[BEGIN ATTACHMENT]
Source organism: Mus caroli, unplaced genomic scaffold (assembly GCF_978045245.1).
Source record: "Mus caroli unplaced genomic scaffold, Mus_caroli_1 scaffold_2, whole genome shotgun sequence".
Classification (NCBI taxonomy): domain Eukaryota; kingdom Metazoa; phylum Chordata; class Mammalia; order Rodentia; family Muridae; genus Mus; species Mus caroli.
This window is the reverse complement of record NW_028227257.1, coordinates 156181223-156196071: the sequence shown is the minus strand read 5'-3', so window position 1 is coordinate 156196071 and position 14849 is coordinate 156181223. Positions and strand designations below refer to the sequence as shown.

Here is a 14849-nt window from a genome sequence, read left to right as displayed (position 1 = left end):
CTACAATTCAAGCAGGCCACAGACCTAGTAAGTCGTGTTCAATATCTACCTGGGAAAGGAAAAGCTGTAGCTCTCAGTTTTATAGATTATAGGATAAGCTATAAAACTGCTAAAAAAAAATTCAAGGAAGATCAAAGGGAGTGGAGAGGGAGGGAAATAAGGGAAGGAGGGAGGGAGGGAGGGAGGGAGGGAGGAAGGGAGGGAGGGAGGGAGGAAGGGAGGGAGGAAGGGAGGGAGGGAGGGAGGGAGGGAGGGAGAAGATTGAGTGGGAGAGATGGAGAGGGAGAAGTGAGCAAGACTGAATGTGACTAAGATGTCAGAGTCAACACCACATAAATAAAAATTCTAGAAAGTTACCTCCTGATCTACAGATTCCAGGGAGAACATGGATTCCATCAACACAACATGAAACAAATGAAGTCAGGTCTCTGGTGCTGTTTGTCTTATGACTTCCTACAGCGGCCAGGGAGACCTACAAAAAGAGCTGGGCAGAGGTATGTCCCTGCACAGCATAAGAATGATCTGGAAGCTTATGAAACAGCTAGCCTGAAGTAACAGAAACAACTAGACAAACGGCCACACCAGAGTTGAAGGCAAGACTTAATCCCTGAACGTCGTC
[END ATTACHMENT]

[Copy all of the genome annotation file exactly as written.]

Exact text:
Source organism: Mus caroli, unplaced genomic scaffold (assembly GCF_978045245.1).
Source record: "Mus caroli unplaced genomic scaffold, Mus_caroli_1 scaffold_2, whole genome shotgun sequence".
Classification (NCBI taxonomy): domain Eukaryota; kingdom Metazoa; phylum Chordata; class Mammalia; order Rodentia; family Muridae; genus Mus; species Mus caroli.
This window is the reverse complement of record NW_028227257.1, coordinates 156181223-156196071: the sequence shown is the minus strand read 5'-3', so window position 1 is coordinate 156196071 and position 14849 is coordinate 156181223. Positions and strand designations below refer to the sequence as shown.

Here is a 14849-nt window from a genome sequence, read left to right as displayed (position 1 = left end):
CTACAATTCAAGCAGGCCACAGACCTAGTAAGTCGTGTTCAATATCTACCTGGGAAAGGAAAAGCTGTAGCTCTCAGTTTTATAGATTATAGGATAAGCTATAAAACTGCTAAAAAAAAATTCAAGGAAGATCAAAGGGAGTGGAGAGGGAGGGAAATAAGGGAAGGAGGGAGGGAGGGAGGGAGGGAGGGAGGAAGGGAGGGAGGGAGGGAGGAAGGGAGGGAGGAAGGGAGGGAGGGAGGGAGGGAGGGAGGGAGAAGATTGAGTGGGAGAGATGGAGAGGGAGAAGTGAGCAAGACTGAATGTGACTAAGATGTCAGAGTCAACACCACATAAATAAAAATTCTAGAAAGTTACCTCCTGATCTACAGATTCCAGGGAGAACATGGATTCCATCAACACAACATGAAACAAATGAAGTCAGGTCTCTGGTGCTGTTTGTCTTATGACTTCCTACAGCGGCCAGGGAGACCTACAAAAAGAGCTGGGCAGAGGTATGTCCCTGCACAGCATAAGAATGATCTGGAAGCTTATGAAACAGCTAGCCTGAAGTAACAGAAACAACTAGACAAACGGCCACACCAGAGTTGAAGGCAAGACTTAATCCCTGAACGTCGTC